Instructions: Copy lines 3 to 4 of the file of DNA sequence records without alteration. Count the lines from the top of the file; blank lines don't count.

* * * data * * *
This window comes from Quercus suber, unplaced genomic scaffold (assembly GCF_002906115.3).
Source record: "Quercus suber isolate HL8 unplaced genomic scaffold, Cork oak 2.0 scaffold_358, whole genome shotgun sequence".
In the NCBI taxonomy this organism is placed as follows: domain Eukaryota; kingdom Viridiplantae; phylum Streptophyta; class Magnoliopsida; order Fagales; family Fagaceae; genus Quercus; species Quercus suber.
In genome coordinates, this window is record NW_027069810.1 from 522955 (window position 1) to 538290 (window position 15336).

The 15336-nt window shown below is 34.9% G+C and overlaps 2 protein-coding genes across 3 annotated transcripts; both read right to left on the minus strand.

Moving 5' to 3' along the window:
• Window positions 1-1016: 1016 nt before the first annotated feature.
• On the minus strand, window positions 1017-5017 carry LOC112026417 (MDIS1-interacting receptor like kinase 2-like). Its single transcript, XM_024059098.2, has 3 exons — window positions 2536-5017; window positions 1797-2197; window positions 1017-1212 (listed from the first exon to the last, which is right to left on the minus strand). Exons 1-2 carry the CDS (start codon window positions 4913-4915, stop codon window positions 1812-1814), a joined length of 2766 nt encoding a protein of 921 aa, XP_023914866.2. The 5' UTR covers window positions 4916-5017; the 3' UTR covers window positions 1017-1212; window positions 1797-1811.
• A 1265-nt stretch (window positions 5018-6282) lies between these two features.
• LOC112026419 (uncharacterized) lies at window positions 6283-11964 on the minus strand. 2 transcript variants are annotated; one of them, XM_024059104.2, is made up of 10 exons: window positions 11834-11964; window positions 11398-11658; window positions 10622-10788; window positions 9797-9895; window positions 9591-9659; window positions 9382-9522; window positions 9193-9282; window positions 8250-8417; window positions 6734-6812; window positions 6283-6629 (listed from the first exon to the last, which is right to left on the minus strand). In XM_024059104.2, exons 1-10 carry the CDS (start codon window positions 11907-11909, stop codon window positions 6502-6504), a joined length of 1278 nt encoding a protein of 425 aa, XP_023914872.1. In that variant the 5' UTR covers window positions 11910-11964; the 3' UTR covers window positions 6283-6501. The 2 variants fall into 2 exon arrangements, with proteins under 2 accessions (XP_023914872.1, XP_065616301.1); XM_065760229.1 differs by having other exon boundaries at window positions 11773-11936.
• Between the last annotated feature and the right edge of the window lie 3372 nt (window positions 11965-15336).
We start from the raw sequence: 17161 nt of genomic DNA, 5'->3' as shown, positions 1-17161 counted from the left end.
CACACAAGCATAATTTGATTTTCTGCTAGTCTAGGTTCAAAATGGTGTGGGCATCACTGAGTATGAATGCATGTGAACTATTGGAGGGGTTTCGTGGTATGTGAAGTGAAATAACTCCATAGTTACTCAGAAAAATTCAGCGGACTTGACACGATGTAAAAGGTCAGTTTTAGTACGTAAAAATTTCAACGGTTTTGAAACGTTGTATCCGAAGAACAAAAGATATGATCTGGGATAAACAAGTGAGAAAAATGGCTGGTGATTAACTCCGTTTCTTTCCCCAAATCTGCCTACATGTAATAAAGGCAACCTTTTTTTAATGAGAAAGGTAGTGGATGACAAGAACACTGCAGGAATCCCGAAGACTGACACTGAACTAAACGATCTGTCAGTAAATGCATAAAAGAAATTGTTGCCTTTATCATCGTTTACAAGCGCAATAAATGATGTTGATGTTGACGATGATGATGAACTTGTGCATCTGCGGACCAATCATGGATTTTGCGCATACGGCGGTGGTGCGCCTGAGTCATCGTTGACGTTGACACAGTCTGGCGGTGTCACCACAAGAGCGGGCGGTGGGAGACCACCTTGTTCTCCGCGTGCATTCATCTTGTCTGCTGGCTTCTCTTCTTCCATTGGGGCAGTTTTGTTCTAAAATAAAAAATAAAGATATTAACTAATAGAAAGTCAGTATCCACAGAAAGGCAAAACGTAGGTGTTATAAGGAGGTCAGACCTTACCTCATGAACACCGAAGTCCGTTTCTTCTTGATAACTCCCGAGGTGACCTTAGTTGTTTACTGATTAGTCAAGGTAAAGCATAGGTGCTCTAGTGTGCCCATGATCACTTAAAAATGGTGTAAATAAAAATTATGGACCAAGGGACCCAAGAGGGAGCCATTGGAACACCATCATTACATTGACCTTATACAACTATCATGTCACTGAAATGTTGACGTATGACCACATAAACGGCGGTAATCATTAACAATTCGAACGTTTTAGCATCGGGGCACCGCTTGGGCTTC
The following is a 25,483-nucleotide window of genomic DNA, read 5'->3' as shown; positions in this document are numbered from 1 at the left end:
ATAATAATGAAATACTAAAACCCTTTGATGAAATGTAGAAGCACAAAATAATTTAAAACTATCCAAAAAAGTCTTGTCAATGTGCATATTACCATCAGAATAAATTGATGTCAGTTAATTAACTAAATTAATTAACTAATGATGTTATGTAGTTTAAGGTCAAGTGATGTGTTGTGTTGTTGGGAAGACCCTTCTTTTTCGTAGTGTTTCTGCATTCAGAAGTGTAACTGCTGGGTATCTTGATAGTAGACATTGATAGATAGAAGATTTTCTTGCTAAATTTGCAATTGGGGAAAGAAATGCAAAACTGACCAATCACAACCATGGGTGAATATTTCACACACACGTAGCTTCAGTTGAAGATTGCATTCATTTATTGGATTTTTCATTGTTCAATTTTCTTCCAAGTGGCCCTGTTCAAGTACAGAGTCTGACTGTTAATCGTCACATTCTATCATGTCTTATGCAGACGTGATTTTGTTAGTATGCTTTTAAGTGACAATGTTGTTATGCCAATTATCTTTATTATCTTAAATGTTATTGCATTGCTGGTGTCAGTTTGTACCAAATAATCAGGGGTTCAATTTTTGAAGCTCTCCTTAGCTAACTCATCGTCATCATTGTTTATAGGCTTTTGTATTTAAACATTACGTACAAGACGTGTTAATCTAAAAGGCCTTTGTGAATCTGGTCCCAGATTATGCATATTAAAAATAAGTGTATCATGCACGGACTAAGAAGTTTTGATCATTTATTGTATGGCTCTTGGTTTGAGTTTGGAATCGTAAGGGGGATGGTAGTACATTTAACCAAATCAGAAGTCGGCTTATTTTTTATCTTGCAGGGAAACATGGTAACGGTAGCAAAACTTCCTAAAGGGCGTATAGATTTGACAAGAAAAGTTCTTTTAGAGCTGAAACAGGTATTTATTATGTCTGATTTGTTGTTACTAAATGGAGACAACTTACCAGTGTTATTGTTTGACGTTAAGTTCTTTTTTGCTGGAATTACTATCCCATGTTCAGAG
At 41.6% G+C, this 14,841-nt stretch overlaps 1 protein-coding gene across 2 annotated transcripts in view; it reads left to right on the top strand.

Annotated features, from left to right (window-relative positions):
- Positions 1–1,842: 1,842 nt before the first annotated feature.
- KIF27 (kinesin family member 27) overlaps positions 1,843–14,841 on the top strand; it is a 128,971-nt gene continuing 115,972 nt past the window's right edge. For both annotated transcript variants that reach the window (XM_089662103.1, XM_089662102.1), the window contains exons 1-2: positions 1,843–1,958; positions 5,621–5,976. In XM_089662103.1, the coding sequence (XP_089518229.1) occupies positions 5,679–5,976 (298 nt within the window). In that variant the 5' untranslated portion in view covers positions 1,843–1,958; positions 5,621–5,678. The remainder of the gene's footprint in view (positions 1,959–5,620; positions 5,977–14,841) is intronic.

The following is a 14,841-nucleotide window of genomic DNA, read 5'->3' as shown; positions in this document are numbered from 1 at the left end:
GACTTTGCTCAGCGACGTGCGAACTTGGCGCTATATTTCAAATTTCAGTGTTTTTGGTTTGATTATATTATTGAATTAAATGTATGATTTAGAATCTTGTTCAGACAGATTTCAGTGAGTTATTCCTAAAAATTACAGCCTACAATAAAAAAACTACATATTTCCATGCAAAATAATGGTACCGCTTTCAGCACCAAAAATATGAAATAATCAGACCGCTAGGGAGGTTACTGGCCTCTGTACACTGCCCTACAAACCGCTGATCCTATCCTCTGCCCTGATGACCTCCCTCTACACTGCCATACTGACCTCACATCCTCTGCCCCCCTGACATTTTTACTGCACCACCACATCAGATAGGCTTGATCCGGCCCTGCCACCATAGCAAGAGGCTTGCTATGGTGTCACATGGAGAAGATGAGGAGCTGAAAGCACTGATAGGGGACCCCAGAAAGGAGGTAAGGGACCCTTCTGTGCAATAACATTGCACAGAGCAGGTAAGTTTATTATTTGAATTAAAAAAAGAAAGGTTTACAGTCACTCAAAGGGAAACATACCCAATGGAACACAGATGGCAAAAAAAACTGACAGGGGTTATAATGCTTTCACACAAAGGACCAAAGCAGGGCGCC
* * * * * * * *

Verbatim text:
In the NCBI taxonomy this organism is placed as follows: domain Eukaryota; kingdom Viridiplantae; phylum Streptophyta; class Magnoliopsida; order Fagales; family Fagaceae; genus Quercus; species Quercus suber.
In genome coordinates, this window is record NW_027069810.1 from 522955 (window position 1) to 538290 (window position 15336).